"Risk" would be the word I would use to describe his playing - or at least - in this performance. His rhythmic stuff didn't fall where you'd expect it - and the same goes for his notes/lines - which for the first 20 seconds made me almost uncomfortable - but I quickly got into it very much. And Phil DID throw in some white-noise type stuff - very effectively I might add - especially during the ballad. Some cool sounds - rather than the standard just blowing air through the horn for a quiet swoooosh sound - more *daring* air through horn sounds! If you didn't notice Phil - You definitely got the loudest applause and I was fuckin' thrilled about that 'cause you were my favorite part of the day's events - no joke, dude.
I also really enjoyed Thompson's opening to Purple Fucking Dinosaur - or whatever it was called - but the tune didn't really seem to fit with what he just played - with a title like that - and Thompson's wonderful opening (bowed effects, put through a looping electronic thing - with two-three-four layers of looped bass with Thompson playing over all of that - all done/looped in real-time - and really dark - that was *great*! Then the song's sing-song easy nature - I was hoping for some more dark Purple Dinosaur sinister playing - maybe even getting into some rage - and would have thought it the perfect opportunity to hear Phil's extended stuff...but it wasn't to be.
I really liked the ballad the best of the songs - and that one with the cool ostinato line by Edar Winter (but didn't get a solo from Phil and it was the last song!!!!???) - and the two (or three?) times Phil and Bergonzi played off each other - I thought that brought out the best playing of both of them. They both sounded *GREAT* in those two instances!
The drums - again - not a good sound for the church - kind of muddy - and dynamically - again - the group didn't really seem to change much for each tune. The ballad was slightly quieter, but for the most part stayed there - and the up-tunes were just slightly louder - and stayed there - and all the songs sort of stayed where they were dynamically - the only real dynamic difference coming from a few times in solo spots from Phil and Jerry - and Thompson's bass solo - and the loud pop at the end of 3 of the sounds - with that abrupt end with a snare drum "POP" - but otherwise - a monotonous dynamic level for the set.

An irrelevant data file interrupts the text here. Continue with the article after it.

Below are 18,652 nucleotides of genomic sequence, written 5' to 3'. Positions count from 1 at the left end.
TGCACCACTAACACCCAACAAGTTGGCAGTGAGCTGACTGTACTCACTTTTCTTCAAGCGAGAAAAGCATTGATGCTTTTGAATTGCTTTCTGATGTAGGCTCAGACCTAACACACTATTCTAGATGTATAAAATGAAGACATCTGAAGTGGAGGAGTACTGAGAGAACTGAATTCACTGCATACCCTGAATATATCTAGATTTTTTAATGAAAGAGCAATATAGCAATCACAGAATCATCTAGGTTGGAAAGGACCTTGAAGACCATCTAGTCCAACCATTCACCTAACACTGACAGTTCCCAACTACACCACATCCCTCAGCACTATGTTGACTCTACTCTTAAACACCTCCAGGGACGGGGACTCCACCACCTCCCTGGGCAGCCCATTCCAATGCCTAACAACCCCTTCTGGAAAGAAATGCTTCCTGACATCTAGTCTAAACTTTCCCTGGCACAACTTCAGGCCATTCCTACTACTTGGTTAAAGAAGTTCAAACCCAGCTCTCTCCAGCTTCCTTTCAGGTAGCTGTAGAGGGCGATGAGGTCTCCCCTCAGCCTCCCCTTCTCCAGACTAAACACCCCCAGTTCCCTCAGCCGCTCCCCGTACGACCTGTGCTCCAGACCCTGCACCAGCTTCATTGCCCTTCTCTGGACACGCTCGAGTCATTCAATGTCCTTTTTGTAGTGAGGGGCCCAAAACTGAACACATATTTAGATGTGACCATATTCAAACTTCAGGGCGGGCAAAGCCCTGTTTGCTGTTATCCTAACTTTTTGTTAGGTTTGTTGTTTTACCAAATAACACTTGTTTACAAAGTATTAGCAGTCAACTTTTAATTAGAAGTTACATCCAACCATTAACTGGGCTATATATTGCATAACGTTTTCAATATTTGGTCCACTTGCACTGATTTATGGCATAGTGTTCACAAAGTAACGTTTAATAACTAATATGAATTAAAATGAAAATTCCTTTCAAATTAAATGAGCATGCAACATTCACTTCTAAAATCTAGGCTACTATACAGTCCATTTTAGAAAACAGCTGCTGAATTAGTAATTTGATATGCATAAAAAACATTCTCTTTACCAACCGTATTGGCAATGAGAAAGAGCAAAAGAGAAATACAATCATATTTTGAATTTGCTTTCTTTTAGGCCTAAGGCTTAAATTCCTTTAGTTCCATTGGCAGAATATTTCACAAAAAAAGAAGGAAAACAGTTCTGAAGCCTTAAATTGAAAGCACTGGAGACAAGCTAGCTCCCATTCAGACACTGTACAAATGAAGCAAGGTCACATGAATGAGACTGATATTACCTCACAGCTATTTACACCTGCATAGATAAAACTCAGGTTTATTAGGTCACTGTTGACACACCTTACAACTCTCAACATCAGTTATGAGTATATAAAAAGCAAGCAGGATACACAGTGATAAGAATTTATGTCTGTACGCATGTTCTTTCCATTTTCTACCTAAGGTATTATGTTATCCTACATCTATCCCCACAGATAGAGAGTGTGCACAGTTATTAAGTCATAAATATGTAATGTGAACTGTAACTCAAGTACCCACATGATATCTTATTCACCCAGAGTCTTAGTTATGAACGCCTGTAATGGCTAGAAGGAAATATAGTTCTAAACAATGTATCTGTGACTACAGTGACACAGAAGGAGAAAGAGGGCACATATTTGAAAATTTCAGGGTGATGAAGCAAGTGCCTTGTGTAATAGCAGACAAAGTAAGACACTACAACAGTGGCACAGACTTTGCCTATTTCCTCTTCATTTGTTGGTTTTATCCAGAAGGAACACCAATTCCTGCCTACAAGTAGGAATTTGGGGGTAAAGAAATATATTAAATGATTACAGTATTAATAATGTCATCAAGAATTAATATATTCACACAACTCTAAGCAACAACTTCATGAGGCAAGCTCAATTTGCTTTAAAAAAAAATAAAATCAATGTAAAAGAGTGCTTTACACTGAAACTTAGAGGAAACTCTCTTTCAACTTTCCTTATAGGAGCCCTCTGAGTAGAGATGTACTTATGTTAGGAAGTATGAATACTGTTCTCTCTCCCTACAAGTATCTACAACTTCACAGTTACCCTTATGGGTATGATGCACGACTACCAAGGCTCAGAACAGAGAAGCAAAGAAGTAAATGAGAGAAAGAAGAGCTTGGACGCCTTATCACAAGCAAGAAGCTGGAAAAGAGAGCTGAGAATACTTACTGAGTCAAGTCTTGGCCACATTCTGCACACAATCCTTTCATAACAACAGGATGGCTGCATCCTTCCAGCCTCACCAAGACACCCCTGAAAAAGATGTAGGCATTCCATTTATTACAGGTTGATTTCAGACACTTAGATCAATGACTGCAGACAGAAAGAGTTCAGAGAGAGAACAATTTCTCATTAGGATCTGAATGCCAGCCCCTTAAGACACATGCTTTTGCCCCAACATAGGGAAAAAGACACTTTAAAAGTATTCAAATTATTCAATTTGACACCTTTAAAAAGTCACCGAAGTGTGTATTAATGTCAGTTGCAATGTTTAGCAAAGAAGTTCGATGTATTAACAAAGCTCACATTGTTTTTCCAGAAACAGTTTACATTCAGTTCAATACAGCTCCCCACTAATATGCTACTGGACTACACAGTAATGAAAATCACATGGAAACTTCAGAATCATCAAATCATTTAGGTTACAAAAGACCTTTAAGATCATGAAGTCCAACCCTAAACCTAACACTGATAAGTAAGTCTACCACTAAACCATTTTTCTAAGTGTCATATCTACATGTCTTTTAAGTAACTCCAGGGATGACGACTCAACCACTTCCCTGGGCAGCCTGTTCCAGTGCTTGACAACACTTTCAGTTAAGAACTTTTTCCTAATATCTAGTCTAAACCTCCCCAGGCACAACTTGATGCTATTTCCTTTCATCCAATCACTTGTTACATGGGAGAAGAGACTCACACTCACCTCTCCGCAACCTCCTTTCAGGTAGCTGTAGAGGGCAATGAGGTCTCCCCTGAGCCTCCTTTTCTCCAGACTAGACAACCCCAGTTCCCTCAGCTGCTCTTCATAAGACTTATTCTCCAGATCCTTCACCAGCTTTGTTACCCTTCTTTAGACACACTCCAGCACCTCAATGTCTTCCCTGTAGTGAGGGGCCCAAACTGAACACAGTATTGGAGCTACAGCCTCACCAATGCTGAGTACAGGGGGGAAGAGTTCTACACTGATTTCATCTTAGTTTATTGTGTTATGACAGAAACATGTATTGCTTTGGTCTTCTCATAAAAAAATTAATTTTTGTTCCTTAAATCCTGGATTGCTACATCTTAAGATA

After they finished - got to talk with Phil a bit - this time it was ME throwing the punches - and one got away from me, and I hope I didn't affect your ability to have kids, Phil...sorry 'bout that...but you started it! Phil "had" to get going - that lie about having a gig somewhere else in Mass..."yeah - I couldn't find a sub blah blah blah" - so no sushi hookups for him. NEXT TIME PHIL!
Mark came up to us - JC times 3 at this point - said his hellos and went back to the behind the scene productions of the fest - talking with people, etc. - And Phil re-introduced me to Thompson - or I thought it would be a re-introduction. Thompson approached as we were coming to him with Phil's "This is Erik Lund" - but Thompson recognized me - even with this slick sexy haircut and the amount of time it had been since we last saw/played with each other. That made me happy!
Phil and I said goodbye - he gave me one last good haymaker when I turned my back, and I awoke about an hour later out on the sidewalk in front of the church - missing about $40 and one shoe...(who takes one shoe?) I appreciated the consideration in not throwing me in the two piles of dog shit nearby (Portland dog-owners REALLY need to start obeying the fucking dog-shit laws!) brushed myself off and went down to the bars, where I got shit-faced on Red Stripe and later ran into a street light pole drunk and cut my forehead open.
All in all - I give the day 4 out of 5 stars!